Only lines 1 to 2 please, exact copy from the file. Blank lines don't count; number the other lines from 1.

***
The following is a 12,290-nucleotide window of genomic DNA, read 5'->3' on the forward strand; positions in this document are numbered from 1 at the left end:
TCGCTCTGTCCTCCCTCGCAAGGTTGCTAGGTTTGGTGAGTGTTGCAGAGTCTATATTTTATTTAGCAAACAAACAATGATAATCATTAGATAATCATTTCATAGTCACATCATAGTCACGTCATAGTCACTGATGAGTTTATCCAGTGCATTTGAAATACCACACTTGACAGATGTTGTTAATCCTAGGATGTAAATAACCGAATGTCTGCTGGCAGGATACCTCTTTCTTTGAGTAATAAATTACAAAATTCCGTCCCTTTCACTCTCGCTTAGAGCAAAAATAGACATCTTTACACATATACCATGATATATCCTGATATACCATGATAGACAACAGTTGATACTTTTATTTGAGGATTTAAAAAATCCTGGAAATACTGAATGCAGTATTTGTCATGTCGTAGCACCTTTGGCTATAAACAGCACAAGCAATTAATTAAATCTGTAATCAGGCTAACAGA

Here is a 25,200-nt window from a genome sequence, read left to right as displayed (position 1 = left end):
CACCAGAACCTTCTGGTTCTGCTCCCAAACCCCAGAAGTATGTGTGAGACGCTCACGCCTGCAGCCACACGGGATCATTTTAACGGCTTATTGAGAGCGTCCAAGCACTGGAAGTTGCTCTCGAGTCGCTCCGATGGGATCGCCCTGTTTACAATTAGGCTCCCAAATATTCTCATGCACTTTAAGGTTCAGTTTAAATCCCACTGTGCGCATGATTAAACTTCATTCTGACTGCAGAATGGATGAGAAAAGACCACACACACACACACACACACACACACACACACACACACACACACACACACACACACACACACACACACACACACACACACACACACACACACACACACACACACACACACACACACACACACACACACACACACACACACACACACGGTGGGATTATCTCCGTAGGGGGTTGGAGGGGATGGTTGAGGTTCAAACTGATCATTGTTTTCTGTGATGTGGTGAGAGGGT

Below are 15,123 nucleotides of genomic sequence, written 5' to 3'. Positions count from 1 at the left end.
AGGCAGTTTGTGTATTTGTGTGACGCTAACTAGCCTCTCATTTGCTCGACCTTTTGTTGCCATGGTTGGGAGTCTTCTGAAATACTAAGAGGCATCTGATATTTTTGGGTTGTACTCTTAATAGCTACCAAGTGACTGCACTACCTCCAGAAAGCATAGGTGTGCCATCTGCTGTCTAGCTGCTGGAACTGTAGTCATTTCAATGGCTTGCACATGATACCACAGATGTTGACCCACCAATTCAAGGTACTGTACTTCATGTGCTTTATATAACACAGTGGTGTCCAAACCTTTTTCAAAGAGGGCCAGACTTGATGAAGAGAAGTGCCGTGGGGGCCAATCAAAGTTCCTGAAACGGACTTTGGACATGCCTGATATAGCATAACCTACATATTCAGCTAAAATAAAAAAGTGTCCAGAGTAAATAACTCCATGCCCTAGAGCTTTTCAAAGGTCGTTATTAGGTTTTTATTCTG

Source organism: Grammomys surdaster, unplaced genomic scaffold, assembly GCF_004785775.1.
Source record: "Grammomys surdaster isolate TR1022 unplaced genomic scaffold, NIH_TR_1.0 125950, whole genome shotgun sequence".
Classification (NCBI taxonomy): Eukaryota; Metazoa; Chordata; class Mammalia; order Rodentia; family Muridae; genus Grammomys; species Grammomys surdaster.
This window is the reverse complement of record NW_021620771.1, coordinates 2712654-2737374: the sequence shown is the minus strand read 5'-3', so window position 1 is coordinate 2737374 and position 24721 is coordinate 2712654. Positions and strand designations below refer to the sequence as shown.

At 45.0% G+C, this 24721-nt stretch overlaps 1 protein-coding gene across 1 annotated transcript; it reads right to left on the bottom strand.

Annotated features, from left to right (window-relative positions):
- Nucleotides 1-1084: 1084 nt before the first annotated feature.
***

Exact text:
The following is a 12,290-nucleotide window of genomic DNA, read 5'->3' on the forward strand; positions in this document are numbered from 1 at the left end:
TCGCTCTGTCCTCCCTCGCAAGGTTGCTAGGTTTGGTGAGTGTTGCAGAGTCTATATTTTATTTAGCAAACAAACAATGATAATCATTAGATAATCATTTCATAGTCACATCATAGTCACGTCATAGTCACTGATGAGTTTATCCAGTGCATTTGAAATACCACACTTGACAGATGTTGTTAATCCTAGGATGTAAATAACCGAATGTCTGCTGGCAGGATACCTCTTTCTTTGAGTAATAAATTACAAAATTCCGTCCCTTTCACTCTCGCTTAGAGCAAAAATAGACATCTTTACACATATACCATGATATATCCTGATATACCATGATAGACAACAGTTGATACTTTTATTTGAGGATTTAAAAAATCCTGGAAATACTGAATGCAGTATTTGTCATGTCGTAGCACCTTTGGCTATAAACAGCACAAGCAATTAATTAAATCTGTAATCAGGCTAACAGA